The United States’ national water quality crisis puts responsibility on Americans to safeguard their own tap water
Overland Park, KS, August 24, 2017 – August is designated Water Quality Month in the United States, yet a wave of new reports reveal Americans cannot take for granted that their tap water is healthy for consumption.
The nation’s drinking water passes through a deteriorating water infrastructure and contains increasing lead, PFC and pesticide contamination. These developments are putting the personal responsibility on Americans to protect themselves, says Bluewater, a leading water purification brand.
“From small rural communities to large cities, people across the United States are increasingly fearful about their health in the wake of drinking water contamination that has hit communities like Flint, Mich., and Hoosick Falls, N.Y., where high levels of PFOA were found in drinking water,” said Lin Guo, U.S. head of Overland Park-based Bluewater.
Noting how a nationwide Gallup poll in April 2017 found that nearly two-thirds of Americans worry “a great deal” about pollution of drinking water, Ms. Guo said advanced water treatment processes able to tackle the newly emerging contaminants may take years.
“Until a solution is in place, the best hope for anyone concerned about their tap water is to install a point-of-use RO system, which can remove large pharmaceutical molecules, lead and other toxic contaminants from drinking water before it comes out of the faucet,” Ms. Guo said.
Before the summer, the Natural Resources Defence Council (NRDC) issued a report saying 77 million people—roughly a quarter of the U.S. population—spread across all 50 states ‘were served by water systems reporting violations of the Safe Drinking Water Act in 2015’. The offenses ranged from arsenic to nitrate contamination, and included often-serious failures to test or report contamination levels, according to the NRDC, which said America is facing a nationwide drinking water crisis that goes well beyond lead contamination.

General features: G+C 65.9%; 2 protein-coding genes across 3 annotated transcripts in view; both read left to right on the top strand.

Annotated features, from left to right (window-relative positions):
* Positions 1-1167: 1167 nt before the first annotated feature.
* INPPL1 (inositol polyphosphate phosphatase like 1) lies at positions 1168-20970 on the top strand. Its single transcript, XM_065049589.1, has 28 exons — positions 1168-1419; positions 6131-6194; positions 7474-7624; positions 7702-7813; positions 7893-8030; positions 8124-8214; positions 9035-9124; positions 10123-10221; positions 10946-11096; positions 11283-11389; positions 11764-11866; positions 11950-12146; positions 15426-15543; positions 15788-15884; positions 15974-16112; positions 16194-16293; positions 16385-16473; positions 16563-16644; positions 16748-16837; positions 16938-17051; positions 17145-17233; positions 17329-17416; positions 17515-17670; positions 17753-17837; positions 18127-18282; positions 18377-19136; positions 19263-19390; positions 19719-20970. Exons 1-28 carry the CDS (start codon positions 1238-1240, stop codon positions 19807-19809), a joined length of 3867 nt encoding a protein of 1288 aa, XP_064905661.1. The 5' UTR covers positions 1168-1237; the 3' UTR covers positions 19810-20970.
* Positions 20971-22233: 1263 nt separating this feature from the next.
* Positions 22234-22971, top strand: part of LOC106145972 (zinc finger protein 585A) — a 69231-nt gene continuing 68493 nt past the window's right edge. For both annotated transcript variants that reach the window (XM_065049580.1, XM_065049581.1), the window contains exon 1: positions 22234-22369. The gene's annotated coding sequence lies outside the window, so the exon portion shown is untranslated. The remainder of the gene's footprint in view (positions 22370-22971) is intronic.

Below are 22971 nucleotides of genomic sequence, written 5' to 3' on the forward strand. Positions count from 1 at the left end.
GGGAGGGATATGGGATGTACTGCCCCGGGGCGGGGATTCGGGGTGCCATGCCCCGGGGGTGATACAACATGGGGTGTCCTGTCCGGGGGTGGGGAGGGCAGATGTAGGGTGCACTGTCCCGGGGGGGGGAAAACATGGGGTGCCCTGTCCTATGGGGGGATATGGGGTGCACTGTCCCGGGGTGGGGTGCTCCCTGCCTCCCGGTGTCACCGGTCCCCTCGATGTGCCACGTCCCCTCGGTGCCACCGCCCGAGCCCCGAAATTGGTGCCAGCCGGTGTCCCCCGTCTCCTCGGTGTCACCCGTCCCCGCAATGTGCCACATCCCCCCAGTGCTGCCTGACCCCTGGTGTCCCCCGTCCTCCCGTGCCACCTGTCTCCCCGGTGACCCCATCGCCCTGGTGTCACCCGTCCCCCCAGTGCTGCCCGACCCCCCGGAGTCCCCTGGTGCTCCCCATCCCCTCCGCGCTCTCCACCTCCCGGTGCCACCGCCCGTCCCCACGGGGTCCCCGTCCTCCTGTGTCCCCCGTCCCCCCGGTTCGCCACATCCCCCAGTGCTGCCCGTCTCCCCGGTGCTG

The Federal USGS science agency has warned that research is ‘documenting with increasing frequency that many chemical and microbial constituents not historically considered as contaminants are present in the environment on a global scale’. Those contaminants encompass antibiotic-resistant bacteria that survive on beaches, on plant surfaces, and in the soil, as well as other pollution such as insecticides and pharmaceuticals.
Scientists also report finding bug-killing neonicotoids in the human drinking water chain. A study, published in Environmental Science & Technology Letters by chemists and engineers from the U.S. Geological Survey, a federal agency, and the University of Iowa, identified the presence of three neonicotinoids in drinking water delivered from an Iowa City treatment facility despite treatment.
Neonicotinoids, a class of insecticides used widely in the United States since the 1990s by farmers to fight crop damaging insects, have been blamed for an alarming decline in honeybee populations. Although engineered to cause less toxicity in birds and mammals than targeted insects, neonicotinoids have seen growing scientific consensus that they spark environmental damage.
So, what can Americans do to protect themselves?
The Centers for Disease Control and Prevention (CDC) says reverse osmosis systems can reduce the levels of common chemicals such as lead, volatile organic compounds and germs in drinking water.And the American Water Works Association (AWWA) also says reverse osmosis is ‘excellent’ for removing the health-threatening perfluorinated compounds (PFCs) used for industrial and consumer applications such as non-stick coatings and firefighting foams.
A Bluewater Pro water purifier (photo below) can generate up to 5.7 liters of purified tap drinking water each minute, efficiently removing toxic metals such as lead as well as chemicals, microorganisms and pharmaceutical by-products from drinking and bathing water. Using up to 82% less water than a traditional reverse osmosis water purifier and highly energy efficient, Bluewater water purifiers are used by homeowners and in local businesses such as restaurants, medical surgeries and water dispensing operations across America to help ensure tap water is free of health harming contaminants.
For more information, please contact,
Michael Grimm, Finn Partners Senior Account Executive, at firstname.lastname@example.org or +312 329 3975
David Noble, Bluewater head of communications, at email@example.com or +44 778 530 2694